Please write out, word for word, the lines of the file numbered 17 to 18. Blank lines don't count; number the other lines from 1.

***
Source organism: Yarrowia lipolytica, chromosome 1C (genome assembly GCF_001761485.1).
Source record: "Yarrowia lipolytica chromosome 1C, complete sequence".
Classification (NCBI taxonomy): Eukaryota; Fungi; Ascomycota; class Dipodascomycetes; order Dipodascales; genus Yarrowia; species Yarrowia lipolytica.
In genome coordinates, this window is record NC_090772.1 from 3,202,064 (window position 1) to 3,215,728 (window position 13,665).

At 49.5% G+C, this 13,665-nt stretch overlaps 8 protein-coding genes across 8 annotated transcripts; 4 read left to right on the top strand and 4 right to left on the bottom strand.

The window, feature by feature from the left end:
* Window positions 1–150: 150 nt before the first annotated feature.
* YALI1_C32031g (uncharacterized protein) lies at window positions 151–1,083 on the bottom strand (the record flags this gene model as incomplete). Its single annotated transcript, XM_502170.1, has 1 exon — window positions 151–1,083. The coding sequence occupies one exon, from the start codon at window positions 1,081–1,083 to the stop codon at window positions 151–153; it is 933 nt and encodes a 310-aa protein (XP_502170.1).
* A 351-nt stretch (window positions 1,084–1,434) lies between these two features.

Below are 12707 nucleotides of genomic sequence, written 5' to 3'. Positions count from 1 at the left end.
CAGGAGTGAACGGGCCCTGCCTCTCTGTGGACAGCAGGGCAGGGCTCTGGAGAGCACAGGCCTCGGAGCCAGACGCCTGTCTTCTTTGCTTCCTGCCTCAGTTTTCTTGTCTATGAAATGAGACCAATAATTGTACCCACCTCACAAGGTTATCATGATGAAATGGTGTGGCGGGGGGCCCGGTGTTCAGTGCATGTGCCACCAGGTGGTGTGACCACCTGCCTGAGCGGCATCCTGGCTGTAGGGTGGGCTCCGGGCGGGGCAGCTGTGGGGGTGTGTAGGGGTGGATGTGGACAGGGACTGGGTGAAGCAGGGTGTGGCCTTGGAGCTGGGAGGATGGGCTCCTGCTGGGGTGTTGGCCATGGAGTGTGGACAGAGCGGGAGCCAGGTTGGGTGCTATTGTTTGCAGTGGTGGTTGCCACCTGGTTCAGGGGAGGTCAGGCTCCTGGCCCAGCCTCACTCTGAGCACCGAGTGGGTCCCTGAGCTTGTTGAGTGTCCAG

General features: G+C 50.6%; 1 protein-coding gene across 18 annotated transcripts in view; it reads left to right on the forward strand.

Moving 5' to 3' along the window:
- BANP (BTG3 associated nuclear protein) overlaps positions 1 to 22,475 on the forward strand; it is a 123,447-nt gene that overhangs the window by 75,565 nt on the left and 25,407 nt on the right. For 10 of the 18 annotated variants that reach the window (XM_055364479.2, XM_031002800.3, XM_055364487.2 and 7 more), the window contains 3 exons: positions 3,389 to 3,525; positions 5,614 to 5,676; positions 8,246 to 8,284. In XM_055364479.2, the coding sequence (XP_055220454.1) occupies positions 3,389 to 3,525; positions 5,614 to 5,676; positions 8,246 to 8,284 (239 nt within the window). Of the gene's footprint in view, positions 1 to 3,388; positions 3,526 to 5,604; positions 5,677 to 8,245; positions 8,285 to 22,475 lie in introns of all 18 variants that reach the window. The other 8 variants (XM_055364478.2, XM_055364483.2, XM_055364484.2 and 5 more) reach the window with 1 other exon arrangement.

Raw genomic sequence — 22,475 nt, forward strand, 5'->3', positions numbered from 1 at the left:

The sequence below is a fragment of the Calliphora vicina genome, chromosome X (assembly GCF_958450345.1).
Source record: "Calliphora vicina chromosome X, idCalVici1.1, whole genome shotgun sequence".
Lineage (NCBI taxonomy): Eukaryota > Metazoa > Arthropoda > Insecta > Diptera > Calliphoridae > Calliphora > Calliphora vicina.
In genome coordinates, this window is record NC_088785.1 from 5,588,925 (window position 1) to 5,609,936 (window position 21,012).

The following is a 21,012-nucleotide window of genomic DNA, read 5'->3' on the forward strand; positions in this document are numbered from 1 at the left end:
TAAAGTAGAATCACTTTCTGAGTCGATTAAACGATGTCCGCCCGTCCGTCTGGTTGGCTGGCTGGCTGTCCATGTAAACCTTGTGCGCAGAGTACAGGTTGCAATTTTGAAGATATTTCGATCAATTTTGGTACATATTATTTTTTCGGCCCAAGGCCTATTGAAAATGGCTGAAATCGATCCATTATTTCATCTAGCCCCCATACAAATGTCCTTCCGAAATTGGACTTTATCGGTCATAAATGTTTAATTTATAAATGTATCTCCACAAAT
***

Source record: "Calliphora vicina chromosome X, idCalVici1.1, whole genome shotgun sequence".
Lineage (NCBI taxonomy): Eukaryota > Metazoa > Arthropoda > Insecta > Diptera > Calliphoridae > Calliphora > Calliphora vicina.